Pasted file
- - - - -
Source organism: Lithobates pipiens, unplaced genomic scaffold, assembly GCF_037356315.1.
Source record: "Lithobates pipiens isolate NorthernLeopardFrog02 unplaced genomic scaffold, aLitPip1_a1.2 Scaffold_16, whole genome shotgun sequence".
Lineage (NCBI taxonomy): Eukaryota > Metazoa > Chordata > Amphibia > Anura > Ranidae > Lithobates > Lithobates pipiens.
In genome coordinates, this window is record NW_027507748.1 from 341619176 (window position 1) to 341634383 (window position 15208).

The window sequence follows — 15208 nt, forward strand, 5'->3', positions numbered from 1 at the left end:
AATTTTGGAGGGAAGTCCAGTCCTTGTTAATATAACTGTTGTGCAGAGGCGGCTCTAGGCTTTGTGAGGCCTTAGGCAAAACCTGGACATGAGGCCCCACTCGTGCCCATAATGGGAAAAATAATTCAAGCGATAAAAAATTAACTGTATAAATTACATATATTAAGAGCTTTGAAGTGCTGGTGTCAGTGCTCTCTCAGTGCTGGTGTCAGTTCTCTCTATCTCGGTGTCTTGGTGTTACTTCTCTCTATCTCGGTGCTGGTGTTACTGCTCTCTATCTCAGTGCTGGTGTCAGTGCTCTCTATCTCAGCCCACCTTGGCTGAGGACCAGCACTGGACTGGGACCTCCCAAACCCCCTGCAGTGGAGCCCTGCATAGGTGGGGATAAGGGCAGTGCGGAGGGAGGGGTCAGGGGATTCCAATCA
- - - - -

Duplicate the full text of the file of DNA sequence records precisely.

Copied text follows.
Source organism: Lithobates pipiens, unplaced genomic scaffold, assembly GCF_037356315.1.
Source record: "Lithobates pipiens isolate NorthernLeopardFrog02 unplaced genomic scaffold, aLitPip1_a1.2 Scaffold_16, whole genome shotgun sequence".
Lineage (NCBI taxonomy): Eukaryota > Metazoa > Chordata > Amphibia > Anura > Ranidae > Lithobates > Lithobates pipiens.
In genome coordinates, this window is record NW_027507748.1 from 341619176 (window position 1) to 341634383 (window position 15208).

The window sequence follows — 15208 nt, forward strand, 5'->3', positions numbered from 1 at the left end:
AATTTTGGAGGGAAGTCCAGTCCTTGTTAATATAACTGTTGTGCAGAGGCGGCTCTAGGCTTTGTGAGGCCTTAGGCAAAACCTGGACATGAGGCCCCACTCGTGCCCATAATGGGAAAAATAATTCAAGCGATAAAAAATTAACTGTATAAATTACATATATTAAGAGCTTTGAAGTGCTGGTGTCAGTGCTCTCTCAGTGCTGGTGTCAGTTCTCTCTATCTCGGTGTCTTGGTGTTACTTCTCTCTATCTCGGTGCTGGTGTTACTGCTCTCTATCTCAGTGCTGGTGTCAGTGCTCTCTATCTCAGCCCACCTTGGCTGAGGACCAGCACTGGACTGGGACCTCCCAAACCCCCTGCAGTGGAGCCCTGCATAGGTGGGGATAAGGGCAGTGCGGAGGGAGGGGTCAGGGGATTCCAATCA